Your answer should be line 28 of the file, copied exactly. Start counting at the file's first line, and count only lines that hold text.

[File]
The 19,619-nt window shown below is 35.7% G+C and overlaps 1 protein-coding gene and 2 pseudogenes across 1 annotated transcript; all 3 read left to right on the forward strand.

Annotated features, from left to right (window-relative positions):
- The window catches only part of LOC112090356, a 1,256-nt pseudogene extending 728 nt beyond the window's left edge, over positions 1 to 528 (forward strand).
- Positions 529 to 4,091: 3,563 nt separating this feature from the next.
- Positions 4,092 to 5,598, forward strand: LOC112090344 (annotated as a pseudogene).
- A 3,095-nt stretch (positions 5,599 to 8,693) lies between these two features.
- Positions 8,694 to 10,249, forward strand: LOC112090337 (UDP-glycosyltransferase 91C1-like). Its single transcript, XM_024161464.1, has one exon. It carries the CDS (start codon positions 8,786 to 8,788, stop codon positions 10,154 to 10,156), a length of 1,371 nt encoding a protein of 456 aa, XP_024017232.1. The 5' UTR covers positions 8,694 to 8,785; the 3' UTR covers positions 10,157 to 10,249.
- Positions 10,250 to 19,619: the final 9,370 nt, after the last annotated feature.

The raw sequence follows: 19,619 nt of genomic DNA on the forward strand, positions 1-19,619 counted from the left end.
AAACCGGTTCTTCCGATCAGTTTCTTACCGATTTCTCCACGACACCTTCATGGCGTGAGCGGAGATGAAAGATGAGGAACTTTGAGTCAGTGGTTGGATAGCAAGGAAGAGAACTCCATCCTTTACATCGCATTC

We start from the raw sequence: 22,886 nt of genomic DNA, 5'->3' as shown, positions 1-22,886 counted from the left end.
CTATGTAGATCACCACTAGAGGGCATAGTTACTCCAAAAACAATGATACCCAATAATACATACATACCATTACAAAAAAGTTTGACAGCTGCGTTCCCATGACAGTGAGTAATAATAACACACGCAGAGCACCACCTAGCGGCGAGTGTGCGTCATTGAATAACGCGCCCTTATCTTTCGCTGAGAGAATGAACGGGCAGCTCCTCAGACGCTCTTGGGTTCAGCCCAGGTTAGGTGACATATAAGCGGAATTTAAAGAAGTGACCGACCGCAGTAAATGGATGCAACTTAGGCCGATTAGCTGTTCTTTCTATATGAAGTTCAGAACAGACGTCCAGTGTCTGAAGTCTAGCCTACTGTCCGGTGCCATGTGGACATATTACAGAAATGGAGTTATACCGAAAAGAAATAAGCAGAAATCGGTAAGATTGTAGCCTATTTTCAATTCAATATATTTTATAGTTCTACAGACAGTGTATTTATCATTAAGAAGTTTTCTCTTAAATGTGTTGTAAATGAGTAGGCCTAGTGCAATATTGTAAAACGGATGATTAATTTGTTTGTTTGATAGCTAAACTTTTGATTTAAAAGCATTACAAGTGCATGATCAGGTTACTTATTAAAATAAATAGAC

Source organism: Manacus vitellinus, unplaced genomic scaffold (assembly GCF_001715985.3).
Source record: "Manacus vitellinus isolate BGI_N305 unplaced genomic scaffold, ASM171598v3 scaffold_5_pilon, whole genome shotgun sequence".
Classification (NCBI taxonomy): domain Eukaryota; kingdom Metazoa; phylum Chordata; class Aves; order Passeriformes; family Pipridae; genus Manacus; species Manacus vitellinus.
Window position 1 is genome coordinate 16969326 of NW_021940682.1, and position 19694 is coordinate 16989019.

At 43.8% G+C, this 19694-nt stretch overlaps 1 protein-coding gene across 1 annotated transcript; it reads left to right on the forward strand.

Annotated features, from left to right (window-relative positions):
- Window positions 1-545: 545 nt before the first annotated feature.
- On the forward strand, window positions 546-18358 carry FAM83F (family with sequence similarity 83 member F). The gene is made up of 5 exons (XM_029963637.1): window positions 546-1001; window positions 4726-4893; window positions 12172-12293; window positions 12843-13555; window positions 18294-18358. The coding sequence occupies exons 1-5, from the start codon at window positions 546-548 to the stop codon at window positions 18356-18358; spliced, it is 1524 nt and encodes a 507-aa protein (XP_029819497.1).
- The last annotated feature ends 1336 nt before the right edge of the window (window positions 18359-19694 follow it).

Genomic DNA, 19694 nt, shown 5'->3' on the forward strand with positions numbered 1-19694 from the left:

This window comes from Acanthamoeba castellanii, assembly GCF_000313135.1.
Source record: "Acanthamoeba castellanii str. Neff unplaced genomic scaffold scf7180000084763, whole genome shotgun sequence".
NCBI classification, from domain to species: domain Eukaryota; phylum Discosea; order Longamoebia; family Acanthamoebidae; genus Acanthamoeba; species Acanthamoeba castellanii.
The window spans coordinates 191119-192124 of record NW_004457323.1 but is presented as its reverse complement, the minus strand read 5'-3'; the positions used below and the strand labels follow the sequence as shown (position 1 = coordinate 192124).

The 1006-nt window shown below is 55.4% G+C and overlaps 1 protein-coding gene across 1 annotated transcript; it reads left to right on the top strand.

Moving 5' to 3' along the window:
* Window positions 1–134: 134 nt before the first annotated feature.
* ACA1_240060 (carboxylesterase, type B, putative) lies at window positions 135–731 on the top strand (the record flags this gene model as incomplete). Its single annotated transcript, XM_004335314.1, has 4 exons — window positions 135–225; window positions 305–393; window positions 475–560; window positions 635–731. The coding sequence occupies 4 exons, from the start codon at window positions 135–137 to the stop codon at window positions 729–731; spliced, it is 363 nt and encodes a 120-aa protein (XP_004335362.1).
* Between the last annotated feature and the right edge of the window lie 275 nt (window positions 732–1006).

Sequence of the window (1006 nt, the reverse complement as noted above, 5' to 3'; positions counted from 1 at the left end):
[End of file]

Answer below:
Moving 5' to 3' along the window: